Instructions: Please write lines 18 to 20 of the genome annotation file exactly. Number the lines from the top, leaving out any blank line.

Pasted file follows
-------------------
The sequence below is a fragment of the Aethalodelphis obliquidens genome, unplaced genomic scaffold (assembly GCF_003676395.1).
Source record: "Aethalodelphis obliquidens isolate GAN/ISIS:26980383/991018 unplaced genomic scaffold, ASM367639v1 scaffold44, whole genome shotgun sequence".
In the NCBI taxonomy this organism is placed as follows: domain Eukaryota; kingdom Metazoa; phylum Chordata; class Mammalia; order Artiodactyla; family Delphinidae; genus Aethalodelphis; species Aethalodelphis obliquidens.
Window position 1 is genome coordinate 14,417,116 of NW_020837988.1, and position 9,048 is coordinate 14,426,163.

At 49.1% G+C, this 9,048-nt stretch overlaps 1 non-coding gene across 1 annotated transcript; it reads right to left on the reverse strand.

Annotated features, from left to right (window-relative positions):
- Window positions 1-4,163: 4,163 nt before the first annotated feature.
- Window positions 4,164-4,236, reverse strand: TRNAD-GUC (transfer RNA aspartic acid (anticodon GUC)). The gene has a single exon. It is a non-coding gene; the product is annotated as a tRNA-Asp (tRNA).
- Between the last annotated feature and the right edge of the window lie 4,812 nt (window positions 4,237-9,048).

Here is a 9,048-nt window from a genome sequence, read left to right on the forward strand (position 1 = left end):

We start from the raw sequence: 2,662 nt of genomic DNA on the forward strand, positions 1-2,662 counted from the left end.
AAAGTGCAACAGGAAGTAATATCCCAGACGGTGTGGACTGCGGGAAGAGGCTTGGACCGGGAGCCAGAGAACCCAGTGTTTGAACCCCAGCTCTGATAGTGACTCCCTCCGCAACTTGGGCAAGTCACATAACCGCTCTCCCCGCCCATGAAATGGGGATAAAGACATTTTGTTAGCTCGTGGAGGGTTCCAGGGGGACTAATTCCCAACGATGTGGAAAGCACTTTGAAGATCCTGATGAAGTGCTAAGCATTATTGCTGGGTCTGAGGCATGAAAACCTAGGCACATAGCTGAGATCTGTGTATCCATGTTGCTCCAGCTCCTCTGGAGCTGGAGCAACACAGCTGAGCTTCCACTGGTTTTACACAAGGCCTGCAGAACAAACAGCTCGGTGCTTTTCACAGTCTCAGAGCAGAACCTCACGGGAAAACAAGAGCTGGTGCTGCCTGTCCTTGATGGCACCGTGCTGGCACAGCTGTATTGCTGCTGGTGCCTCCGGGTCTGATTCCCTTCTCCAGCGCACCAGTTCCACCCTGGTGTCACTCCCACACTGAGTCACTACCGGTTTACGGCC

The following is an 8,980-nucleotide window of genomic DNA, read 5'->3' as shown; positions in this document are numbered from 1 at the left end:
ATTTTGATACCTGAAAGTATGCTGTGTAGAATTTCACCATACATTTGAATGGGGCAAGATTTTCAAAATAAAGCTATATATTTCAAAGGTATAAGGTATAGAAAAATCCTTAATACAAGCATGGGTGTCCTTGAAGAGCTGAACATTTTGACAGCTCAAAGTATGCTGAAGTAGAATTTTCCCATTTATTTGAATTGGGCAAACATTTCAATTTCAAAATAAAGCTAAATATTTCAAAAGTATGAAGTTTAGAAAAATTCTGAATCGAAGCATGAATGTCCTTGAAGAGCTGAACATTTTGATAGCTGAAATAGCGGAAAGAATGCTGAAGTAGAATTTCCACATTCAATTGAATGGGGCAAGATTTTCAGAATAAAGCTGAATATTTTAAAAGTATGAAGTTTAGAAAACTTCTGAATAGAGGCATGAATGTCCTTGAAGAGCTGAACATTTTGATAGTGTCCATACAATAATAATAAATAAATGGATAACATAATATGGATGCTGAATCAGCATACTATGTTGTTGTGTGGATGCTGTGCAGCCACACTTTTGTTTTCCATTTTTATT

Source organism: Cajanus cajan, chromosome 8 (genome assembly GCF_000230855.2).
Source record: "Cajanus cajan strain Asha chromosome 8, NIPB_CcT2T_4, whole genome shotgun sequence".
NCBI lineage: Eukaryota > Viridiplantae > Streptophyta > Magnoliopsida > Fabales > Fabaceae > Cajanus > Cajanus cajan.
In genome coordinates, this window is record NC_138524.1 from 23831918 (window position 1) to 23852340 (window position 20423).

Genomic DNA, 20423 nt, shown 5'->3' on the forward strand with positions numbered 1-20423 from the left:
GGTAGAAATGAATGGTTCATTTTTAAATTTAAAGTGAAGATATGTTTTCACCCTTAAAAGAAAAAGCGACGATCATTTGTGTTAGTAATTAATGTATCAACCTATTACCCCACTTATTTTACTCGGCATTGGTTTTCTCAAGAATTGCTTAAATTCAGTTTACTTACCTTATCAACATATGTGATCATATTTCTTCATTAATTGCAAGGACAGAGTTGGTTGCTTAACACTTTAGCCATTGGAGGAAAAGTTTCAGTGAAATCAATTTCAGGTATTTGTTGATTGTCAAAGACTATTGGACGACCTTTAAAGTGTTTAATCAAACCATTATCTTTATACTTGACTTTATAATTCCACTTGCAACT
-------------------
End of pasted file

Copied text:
In genome coordinates, this window is record NC_138524.1 from 23831918 (window position 1) to 23852340 (window position 20423).

Genomic DNA, 20423 nt, shown 5'->3' on the forward strand with positions numbered 1-20423 from the left:
GGTAGAAATGAATGGTTCATTTTTAAATTTAAAGTGAAGATATGTTTTCACCCTTAAAAGAAAAAGCGACGATCATTTGTGTTAGTAATTAATGTATCAACCTATTACCCCACTTATTTTACTCGGCATTGGTTTTCTCAAGAATTGCTTAAATTCAGTTTACTTACCTTATCAACATATGTGATCATATTTCTTCATTAATTGCAAGGACAGAGTTGGTTGCTTAACACTTTAGCCATTGGAGGAAAAGTTTCAGTGAAATCAATTTCAGGTATTTGTTGATTGTCAAAGACTATTGGACGACCTTTAAAGTGTTTAATCAAACCATTATCTTTATACTTGACTTTATAATTCCACTTGCAACT